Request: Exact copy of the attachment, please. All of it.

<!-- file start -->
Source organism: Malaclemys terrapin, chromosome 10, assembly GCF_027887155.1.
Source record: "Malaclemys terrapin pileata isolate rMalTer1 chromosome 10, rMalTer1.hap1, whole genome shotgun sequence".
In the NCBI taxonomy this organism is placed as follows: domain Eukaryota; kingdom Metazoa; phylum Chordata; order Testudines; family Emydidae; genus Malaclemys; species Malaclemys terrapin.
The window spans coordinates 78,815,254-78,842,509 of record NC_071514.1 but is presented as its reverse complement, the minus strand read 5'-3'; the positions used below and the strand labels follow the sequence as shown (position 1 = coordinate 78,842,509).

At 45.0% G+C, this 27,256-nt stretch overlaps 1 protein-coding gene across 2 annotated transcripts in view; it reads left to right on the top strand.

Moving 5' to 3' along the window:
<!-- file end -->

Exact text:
Source organism: Malaclemys terrapin, chromosome 10, assembly GCF_027887155.1.
Source record: "Malaclemys terrapin pileata isolate rMalTer1 chromosome 10, rMalTer1.hap1, whole genome shotgun sequence".
In the NCBI taxonomy this organism is placed as follows: domain Eukaryota; kingdom Metazoa; phylum Chordata; order Testudines; family Emydidae; genus Malaclemys; species Malaclemys terrapin.
The window spans coordinates 78,815,254-78,842,509 of record NC_071514.1 but is presented as its reverse complement, the minus strand read 5'-3'; the positions used below and the strand labels follow the sequence as shown (position 1 = coordinate 78,842,509).

At 45.0% G+C, this 27,256-nt stretch overlaps 1 protein-coding gene across 2 annotated transcripts in view; it reads left to right on the top strand.

Moving 5' to 3' along the window: